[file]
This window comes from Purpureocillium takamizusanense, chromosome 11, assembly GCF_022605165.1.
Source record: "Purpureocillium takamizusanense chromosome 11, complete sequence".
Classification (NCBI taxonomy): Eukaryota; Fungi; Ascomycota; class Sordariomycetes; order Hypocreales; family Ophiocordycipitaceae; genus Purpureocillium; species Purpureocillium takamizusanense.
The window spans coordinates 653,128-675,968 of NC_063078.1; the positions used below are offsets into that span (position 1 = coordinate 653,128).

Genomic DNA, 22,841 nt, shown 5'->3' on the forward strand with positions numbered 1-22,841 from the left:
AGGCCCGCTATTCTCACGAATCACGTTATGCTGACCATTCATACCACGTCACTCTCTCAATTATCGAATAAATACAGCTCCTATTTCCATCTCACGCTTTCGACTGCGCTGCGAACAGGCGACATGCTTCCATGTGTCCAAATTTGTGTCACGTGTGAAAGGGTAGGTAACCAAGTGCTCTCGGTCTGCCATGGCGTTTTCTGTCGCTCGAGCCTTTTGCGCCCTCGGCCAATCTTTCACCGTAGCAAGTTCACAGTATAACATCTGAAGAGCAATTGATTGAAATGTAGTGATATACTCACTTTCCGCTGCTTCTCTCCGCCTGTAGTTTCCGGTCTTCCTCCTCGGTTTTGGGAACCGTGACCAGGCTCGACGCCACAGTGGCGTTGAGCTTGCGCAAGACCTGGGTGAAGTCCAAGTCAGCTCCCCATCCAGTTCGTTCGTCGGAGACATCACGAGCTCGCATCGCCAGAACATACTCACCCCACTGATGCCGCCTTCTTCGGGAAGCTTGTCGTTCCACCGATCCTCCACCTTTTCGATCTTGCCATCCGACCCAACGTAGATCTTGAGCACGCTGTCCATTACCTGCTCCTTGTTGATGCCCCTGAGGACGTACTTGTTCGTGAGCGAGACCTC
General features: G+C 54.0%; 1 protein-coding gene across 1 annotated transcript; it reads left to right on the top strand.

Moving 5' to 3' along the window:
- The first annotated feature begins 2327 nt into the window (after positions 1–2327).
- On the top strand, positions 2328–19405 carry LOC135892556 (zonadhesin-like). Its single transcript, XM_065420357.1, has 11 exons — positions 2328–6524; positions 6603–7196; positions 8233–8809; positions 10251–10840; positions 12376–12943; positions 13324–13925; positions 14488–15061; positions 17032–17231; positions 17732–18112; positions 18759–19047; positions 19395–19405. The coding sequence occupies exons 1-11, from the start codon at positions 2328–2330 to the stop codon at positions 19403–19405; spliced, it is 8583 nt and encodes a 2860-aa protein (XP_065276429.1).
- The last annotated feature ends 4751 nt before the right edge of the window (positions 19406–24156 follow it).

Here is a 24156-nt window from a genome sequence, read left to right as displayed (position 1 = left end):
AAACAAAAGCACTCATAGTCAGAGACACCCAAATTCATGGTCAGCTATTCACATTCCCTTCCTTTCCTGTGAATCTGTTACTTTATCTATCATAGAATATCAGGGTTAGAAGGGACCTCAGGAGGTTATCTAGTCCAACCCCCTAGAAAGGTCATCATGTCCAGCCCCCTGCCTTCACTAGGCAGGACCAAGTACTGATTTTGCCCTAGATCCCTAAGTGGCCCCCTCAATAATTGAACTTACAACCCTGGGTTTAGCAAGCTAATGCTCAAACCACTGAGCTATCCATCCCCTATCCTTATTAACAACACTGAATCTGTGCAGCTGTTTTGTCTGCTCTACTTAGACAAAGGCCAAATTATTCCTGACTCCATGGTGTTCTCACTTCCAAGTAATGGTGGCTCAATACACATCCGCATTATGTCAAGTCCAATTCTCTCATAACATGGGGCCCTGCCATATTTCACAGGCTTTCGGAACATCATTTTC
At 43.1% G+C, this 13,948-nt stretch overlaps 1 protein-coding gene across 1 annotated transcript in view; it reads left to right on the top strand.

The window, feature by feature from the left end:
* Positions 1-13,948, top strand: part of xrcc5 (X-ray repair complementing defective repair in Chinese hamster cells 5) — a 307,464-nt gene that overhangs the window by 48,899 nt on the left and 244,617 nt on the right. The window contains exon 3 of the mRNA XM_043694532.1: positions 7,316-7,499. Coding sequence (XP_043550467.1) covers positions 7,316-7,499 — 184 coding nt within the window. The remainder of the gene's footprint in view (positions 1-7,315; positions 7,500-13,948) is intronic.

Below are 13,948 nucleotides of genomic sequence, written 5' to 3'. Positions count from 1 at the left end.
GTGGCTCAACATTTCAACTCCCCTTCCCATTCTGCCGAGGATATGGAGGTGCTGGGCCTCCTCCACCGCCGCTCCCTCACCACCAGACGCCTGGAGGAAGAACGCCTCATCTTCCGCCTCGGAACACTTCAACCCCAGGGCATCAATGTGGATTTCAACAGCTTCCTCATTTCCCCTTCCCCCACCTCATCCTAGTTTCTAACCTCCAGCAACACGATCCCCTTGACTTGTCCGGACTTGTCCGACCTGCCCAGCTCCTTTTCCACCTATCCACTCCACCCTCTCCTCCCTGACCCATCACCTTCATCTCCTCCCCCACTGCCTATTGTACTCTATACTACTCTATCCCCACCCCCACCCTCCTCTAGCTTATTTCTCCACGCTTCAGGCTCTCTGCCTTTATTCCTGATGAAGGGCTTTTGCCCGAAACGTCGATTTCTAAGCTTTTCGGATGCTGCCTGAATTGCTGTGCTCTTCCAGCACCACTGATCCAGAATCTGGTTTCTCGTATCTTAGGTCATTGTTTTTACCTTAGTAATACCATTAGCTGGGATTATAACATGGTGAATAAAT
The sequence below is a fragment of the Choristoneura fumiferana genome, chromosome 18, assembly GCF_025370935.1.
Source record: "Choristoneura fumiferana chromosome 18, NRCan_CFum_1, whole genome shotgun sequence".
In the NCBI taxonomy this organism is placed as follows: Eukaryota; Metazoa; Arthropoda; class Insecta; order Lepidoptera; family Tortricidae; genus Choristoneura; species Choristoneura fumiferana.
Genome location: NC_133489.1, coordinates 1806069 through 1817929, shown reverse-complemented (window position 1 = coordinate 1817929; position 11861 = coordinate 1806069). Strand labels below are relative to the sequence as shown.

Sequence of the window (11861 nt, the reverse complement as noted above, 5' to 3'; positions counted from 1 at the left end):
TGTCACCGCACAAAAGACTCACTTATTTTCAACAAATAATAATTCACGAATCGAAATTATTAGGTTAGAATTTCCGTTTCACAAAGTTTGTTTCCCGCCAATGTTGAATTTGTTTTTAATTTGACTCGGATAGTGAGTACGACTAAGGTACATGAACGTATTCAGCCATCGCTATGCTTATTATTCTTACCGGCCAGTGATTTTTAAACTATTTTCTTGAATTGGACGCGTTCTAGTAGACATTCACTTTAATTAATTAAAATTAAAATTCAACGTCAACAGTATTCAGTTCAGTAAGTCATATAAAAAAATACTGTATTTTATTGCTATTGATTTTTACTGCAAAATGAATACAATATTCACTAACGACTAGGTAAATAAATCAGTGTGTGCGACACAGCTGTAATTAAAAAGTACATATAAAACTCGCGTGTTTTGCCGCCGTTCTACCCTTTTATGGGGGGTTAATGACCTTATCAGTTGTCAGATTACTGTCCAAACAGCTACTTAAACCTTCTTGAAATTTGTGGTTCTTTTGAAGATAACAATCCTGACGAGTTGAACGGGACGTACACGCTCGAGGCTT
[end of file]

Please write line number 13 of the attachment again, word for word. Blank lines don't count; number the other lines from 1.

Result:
AAACAAAAGCACTCATAGTCAGAGACACCCAAATTCATGGTCAGCTATTCACATTCCCTTCCTTTCCTGTGAATCTGTTACTTTATCTATCATAGAATATCAGGGTTAGAAGGGACCTCAGGAGGTTATCTAGTCCAACCCCCTAGAAAGGTCATCATGTCCAGCCCCCTGCCTTCACTAGGCAGGACCAAGTACTGATTTTGCCCTAGATCCCTAAGTGGCCCCCTCAATAATTGAACTTACAACCCTGGGTTTAGCAAGCTAATGCTCAAACCACTGAGCTATCCATCCCCTATCCTTATTAACAACACTGAATCTGTGCAGCTGTTTTGTCTGCTCTACTTAGACAAAGGCCAAATTATTCCTGACTCCATGGTGTTCTCACTTCCAAGTAATGGTGGCTCAATACACATCCGCATTATGTCAAGTCCAATTCTCTCATAACATGGGGCCCTGCCATATTTCACAGGCTTTCGGAACATCATTTTC